Construction’s largest sector hit by interest rate hikes as CPA says wider indsutry will slump by more than 6% this year

Private housing output will contract by nearly 20% this year as a direct result of higher mortgage rates caused by Liz Truss’ disastrous mini-budget, according to a new report.

The Construction Product Association’s (CPA) spring forecast found private sector newbuild housing will suffer the sharpest fall of any construction sector in 2023 before rebounding in 2024.

It said the private housing output will fall by 17%, with public sector housing output dropping by 15%. Private housing starts will fall by a fifth, it forecasts. An absence of stimulus for home buying in the March Budget, falling real incomes and ongoing cost of living pressures will all weigh on housing demand over the course of this year, the forecast said.


UK interest rates since 2013

The Bank of England started raising interest rates to curb inflation in early 2022 from a historic low of 0.1%. In the last quarter of the year rates jumped to 3% in the wake of Truss’ tax-cutting budget, and now stand at 4.25%, the highest for 15 years.

The CPA has also downgraded its forecast for the wider construction sector, with output across the industry now expected to shrink by 6.4% in 2023 compared to the 4.7% expected at the beginning of the year.

The other main driver of the contraction was found to be private housing repair and maintenance, which is expected to slump by 9% this year.

The CPA said the slower demand is partly due to the fading impact of a boost in repair and maintenance jobs during and immediately after the pandemic. Together, private housing new build and private housing repair and maintenance account for around 40% of total construction output.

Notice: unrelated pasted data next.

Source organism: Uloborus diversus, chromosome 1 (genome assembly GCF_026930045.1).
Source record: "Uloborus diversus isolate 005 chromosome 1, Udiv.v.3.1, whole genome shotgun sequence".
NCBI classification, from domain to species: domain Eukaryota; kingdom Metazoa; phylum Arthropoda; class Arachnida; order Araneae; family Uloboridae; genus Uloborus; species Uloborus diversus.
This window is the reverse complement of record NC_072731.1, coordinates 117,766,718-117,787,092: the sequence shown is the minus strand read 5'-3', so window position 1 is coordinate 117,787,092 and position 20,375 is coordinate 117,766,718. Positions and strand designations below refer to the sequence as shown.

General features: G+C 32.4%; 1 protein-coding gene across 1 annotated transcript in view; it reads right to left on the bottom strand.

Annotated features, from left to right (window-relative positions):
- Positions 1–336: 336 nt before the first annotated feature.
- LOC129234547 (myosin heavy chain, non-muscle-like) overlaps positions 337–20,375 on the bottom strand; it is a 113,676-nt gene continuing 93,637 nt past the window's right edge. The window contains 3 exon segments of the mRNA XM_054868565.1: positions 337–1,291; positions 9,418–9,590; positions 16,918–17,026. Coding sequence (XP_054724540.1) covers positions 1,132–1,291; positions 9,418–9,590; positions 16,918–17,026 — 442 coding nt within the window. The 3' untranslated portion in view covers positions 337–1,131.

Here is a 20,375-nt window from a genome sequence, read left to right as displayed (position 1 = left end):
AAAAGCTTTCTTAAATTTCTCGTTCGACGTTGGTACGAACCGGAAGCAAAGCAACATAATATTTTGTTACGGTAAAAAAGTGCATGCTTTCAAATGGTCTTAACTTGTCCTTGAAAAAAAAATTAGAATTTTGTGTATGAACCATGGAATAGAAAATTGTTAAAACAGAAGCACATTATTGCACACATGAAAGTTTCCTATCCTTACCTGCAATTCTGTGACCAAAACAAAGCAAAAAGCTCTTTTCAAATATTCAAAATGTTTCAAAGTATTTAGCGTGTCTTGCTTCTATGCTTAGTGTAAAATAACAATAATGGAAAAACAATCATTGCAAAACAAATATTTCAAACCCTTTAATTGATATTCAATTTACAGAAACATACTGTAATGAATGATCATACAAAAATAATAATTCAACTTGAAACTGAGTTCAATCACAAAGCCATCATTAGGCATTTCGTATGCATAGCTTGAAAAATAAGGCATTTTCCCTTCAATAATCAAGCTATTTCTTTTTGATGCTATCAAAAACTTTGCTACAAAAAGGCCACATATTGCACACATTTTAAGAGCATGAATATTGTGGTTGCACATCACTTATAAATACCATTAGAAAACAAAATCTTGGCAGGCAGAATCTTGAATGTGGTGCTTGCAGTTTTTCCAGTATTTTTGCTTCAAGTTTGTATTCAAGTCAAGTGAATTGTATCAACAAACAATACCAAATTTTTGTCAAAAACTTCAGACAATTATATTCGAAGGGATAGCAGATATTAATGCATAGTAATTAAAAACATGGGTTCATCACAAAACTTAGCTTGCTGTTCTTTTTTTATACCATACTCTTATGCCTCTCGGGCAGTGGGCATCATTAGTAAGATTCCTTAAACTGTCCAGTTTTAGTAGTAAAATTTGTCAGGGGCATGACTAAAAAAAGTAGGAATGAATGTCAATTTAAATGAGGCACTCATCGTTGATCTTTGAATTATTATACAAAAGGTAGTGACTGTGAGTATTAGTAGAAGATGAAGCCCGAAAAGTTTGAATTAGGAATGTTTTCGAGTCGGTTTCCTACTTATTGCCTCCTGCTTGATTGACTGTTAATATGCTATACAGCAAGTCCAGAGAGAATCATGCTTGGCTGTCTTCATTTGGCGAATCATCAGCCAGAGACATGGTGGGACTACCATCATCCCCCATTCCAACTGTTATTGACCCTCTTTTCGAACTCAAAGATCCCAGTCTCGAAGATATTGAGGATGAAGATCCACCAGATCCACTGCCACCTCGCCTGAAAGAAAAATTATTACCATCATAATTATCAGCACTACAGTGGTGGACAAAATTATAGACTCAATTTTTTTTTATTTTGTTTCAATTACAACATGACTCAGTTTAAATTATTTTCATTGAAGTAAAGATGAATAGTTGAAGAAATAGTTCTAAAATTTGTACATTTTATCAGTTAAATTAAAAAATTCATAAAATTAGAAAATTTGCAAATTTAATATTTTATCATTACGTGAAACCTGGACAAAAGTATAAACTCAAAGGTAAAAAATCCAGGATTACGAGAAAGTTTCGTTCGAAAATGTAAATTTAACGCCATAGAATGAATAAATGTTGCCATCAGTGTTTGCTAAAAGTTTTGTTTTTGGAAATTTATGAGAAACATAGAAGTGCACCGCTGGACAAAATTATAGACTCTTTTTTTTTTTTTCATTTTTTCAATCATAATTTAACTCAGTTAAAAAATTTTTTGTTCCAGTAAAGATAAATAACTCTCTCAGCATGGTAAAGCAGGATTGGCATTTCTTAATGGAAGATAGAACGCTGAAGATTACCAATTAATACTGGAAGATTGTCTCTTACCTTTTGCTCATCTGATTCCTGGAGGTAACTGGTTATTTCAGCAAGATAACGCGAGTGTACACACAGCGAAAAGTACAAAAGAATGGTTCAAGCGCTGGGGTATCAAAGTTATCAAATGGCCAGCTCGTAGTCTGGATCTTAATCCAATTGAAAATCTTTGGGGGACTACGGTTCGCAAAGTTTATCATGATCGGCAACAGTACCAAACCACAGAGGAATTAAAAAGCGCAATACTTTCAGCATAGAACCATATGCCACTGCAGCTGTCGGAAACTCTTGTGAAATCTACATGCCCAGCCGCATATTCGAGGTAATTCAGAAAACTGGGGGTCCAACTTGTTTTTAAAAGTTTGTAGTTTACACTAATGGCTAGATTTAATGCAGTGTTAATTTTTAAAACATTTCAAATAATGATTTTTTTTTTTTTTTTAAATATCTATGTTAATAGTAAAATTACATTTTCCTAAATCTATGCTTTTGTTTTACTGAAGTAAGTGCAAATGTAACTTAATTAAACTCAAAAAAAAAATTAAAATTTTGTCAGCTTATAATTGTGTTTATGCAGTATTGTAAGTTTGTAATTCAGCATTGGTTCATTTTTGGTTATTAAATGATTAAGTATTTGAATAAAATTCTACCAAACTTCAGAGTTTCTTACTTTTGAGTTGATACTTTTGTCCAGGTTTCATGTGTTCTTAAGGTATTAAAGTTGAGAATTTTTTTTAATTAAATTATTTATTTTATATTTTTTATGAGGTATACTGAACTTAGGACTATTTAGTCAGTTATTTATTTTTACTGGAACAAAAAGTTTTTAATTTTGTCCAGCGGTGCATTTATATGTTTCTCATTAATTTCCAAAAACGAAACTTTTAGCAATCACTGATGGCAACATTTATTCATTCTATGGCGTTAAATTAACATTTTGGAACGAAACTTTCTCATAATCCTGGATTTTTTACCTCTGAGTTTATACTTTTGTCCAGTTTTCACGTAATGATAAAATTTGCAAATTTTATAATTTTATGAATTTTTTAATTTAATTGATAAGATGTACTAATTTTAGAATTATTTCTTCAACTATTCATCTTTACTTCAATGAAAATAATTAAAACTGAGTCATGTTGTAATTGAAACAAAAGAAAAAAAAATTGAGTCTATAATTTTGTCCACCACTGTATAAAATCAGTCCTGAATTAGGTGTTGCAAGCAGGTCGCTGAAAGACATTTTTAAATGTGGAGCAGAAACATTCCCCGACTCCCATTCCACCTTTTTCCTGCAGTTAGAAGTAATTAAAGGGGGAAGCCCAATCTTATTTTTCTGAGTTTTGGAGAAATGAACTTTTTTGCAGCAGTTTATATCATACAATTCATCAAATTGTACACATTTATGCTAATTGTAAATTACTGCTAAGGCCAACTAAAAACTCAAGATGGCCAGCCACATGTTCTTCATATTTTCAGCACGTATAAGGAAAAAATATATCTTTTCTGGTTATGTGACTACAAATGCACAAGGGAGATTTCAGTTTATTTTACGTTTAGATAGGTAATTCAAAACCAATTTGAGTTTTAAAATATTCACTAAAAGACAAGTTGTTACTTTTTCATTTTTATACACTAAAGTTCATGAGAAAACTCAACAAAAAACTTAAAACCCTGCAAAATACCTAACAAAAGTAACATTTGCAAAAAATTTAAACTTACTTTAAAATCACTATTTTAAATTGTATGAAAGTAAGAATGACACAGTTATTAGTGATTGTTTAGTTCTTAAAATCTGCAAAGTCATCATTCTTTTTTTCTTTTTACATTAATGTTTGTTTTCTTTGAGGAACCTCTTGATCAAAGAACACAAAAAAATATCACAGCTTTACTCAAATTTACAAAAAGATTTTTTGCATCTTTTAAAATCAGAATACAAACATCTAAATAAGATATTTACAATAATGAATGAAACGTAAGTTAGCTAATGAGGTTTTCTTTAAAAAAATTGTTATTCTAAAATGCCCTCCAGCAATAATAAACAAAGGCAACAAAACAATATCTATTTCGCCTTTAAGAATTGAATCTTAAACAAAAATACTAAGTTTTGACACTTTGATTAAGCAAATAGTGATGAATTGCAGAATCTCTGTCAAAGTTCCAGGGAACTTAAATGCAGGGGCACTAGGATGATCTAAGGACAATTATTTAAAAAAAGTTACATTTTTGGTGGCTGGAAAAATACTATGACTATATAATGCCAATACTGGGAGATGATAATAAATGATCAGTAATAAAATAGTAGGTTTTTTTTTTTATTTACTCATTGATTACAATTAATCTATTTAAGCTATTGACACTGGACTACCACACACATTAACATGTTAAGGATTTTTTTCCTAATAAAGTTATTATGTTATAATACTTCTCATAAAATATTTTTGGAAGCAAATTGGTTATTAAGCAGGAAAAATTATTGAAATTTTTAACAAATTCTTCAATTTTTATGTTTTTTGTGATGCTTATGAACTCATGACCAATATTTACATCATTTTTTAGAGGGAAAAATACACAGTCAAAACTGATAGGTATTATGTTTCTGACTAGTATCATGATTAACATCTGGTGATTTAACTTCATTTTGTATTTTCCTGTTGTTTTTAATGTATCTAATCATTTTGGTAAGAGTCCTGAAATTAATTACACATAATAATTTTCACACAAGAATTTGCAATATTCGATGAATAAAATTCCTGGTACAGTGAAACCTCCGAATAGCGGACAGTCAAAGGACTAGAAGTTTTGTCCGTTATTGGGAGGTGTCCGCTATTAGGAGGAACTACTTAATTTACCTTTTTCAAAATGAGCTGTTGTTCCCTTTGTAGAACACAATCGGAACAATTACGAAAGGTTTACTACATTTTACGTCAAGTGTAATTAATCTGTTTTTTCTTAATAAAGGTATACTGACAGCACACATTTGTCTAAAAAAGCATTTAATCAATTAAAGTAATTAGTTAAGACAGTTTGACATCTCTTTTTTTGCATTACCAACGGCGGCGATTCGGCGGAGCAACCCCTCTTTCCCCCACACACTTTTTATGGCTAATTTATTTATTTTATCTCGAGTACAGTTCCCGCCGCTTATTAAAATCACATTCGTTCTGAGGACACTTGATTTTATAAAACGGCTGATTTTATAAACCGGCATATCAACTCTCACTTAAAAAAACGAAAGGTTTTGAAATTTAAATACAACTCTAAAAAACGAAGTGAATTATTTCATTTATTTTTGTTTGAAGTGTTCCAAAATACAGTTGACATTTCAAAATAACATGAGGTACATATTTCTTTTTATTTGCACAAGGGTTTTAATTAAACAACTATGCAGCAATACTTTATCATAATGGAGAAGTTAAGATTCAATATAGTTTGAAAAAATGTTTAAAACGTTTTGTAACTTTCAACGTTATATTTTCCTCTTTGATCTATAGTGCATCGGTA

The CPA’s head of construction research Rebecca Larkin said that the sharp falls in these two sectors meant that a construction recession in 2023 will be “unavoidable”.

“Despite the improvement in the outlook for the UK economy compared to six months ago, the headwinds of falling real incomes and interest rate rises remain,” she said.

However, she said it was important to note that the starting point for the contraction is a record-high level of activity seen after the pandemic and the 6.4% contraction would be smaller than during other construction recessions of 2008/09, 2012 and 2020.

Infrastructure output growth in 2023, which had been set at 2.4% in the CPA’s winter forecast, has also been downgraded to 0.7% following the government’s decision to pause work at HS2’s Euston terminus and other projects, including road upgrades.

Output growth in that sector, the industry’s third largest, is now expected to be 1.2% next year, compared to the 2.5% forecast in winter.

Larkin said that unlike the relatively fast bounce back expected for housing in 2024, the prospect of delays leading to cost overruns on large infrastructure schemes poses a longer term risk.